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Relativity Parameters Determined from Lunar Laser RangingAnalysis of 24 years of lunar laser ranging data is used to test the principle of equivalence, geodetic precession, the PPN parameters beta and gamma, and G/G. Recent data can be fitted with a rms scatter of 3 cm. (a) Using the Nordtvedt effect to test the principle of equivalence, it is found that the Moon and Earth accelerate alike in the Sun's field. The relative accelerations match to within 5 x 10(exp -13) . This limit, combined with an independent determination of y from planetary time delay, gives beta. Including the uncertainty due to compositional differences, the parameter beta differs from unity by no more than 0.0014; and, if the weak equivalence principle is satisfied, the difference is no more than 0.0006. (b) Geodetic precession matches its expected 19.2 marc sec/yr rate within 0.7%. This corresponds to a 1% test of gamma. (c) Apart from the Nordtvedt effect, beta and gamma can be tested from their influence on the lunar orbit. It is argued theoretically that the linear combination 0.8(beta) + 1.4(gamma) can be tested at the 1% level of accuracy. For solutions using numerically derived partial derivatives, higher sensitivity is found. Both 6 and y match the values of general relativity to within 0.005, and the linear combination beta+ gamma matches to within 0,003, but caution is advised due to the lack of theoretical understanding of these sensitivities. (d) No evidence for a changing gravitational constant is found, with absolute value of G/G less than or equal to 8 x lO(exp -12)/yr. There is significant sensitivity to G/G through solar perturbations on the lunar orbit.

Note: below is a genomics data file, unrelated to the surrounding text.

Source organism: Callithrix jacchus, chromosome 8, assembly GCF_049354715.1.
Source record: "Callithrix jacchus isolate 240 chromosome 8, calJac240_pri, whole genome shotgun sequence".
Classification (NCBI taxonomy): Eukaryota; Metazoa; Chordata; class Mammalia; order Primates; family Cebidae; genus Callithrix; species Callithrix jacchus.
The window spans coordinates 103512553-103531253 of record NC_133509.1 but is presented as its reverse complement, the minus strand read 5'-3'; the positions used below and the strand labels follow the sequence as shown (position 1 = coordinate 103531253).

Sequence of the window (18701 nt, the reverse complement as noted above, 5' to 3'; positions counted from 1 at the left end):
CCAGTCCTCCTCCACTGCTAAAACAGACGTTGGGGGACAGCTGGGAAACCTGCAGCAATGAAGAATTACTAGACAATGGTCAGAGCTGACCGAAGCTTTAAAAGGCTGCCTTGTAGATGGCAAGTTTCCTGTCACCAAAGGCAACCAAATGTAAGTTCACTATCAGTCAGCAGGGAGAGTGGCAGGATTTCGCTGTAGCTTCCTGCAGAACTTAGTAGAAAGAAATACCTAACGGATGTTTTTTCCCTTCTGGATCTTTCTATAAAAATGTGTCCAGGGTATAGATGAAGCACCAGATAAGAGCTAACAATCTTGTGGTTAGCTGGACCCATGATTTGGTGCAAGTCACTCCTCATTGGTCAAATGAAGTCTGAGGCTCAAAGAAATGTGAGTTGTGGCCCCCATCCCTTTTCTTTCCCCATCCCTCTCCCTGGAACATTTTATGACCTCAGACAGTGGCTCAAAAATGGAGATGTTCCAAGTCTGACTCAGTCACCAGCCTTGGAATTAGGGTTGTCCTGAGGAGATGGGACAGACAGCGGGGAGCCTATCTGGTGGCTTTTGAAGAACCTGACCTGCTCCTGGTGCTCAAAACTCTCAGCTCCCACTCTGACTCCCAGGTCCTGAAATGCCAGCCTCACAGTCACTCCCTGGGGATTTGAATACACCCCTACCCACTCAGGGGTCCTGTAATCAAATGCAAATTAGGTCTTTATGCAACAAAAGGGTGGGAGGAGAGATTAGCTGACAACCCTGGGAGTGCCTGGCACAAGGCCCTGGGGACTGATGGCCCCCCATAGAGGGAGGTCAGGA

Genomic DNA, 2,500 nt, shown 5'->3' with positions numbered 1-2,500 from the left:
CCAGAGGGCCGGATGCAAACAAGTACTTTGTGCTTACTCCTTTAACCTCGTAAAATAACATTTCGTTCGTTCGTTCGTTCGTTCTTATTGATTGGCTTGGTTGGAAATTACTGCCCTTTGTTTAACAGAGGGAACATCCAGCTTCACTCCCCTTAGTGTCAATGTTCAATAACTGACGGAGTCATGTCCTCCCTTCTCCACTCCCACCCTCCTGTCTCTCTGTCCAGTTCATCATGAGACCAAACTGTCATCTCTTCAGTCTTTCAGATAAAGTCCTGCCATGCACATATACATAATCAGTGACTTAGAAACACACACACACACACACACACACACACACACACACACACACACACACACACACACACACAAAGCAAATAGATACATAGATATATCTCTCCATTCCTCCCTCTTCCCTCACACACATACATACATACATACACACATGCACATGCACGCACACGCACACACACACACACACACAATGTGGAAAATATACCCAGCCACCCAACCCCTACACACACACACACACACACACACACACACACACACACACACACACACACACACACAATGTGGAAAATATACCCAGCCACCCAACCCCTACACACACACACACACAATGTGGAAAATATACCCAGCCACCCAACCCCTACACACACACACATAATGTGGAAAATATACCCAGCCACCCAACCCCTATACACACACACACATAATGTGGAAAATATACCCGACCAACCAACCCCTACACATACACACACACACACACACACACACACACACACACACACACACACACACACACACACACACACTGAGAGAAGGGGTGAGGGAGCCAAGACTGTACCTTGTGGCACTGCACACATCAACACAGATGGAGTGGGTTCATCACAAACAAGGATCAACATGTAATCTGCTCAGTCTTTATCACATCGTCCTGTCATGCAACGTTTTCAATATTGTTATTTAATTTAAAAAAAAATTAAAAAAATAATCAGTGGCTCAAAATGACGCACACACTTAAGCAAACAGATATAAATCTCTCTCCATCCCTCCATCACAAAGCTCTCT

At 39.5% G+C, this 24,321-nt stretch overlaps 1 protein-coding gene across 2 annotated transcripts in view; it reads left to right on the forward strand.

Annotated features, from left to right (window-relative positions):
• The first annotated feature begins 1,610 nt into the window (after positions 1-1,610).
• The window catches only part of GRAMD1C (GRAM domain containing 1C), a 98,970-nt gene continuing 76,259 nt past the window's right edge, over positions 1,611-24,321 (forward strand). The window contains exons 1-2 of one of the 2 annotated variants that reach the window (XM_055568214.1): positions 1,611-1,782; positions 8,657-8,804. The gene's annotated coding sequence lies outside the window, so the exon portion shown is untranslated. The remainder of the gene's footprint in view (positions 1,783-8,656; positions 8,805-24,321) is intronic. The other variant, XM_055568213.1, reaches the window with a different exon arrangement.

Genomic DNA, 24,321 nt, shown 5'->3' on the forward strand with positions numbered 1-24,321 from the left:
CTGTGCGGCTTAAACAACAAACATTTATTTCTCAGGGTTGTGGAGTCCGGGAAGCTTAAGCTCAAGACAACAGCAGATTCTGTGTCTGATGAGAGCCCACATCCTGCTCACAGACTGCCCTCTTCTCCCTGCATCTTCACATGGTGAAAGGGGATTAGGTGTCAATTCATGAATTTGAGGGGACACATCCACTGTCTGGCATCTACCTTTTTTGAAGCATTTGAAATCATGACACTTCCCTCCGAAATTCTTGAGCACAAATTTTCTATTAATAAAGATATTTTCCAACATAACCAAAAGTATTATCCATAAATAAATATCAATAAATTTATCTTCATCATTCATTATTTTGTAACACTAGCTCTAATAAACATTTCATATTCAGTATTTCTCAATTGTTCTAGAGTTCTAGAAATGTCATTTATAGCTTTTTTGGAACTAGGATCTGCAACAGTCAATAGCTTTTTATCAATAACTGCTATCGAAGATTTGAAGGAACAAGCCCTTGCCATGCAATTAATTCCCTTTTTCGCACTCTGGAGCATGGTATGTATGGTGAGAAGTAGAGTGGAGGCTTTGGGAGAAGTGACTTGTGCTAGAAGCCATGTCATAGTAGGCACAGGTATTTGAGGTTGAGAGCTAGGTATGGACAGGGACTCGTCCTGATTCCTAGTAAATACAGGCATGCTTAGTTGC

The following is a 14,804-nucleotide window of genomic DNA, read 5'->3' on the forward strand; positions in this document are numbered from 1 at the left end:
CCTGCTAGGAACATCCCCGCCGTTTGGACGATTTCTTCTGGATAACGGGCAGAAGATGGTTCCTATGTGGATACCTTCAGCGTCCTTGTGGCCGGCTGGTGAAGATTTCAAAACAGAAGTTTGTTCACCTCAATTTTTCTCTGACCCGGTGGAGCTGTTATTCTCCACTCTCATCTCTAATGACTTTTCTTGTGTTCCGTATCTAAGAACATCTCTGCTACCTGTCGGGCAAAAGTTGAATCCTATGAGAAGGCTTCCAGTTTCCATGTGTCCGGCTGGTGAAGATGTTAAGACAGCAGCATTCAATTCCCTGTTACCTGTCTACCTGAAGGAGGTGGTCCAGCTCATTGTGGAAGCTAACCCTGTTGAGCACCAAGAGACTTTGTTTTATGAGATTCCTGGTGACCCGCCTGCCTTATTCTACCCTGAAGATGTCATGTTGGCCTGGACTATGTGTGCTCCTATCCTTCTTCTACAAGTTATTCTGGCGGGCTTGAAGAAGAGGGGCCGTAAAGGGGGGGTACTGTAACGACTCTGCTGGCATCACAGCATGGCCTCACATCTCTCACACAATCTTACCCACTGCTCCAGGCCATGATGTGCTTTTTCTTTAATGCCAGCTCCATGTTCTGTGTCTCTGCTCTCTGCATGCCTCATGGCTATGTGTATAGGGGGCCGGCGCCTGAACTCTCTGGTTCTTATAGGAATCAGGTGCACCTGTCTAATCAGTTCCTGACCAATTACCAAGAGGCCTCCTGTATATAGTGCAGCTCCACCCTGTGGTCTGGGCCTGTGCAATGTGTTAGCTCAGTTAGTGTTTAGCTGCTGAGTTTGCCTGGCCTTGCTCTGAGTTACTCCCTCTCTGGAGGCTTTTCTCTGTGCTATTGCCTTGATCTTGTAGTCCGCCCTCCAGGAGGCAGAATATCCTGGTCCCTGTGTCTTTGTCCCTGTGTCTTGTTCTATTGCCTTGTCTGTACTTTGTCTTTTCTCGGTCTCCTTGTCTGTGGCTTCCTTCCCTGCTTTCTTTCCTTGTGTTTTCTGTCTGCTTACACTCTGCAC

Document ID
Document Type
Reprint (Version printed in journal)
Williams, J. G. (Jet Propulsion Lab., California Inst. of Tech. Pasadena, CA United States)
Newhall, X. X. (Jet Propulsion Lab., California Inst. of Tech. Pasadena, CA United States)
Dickey, J. O. (Jet Propulsion Lab., California Inst. of Tech. Pasadena, CA United States)
Date Acquired
August 19, 2013
Publication Date
June 15, 1996
Publication Information
Publication: Physical Review D
Volume: 53
Issue: 12
ISSN: 0556-2821
Subject Category
Lunar and Planetary Exploration
Distribution Limits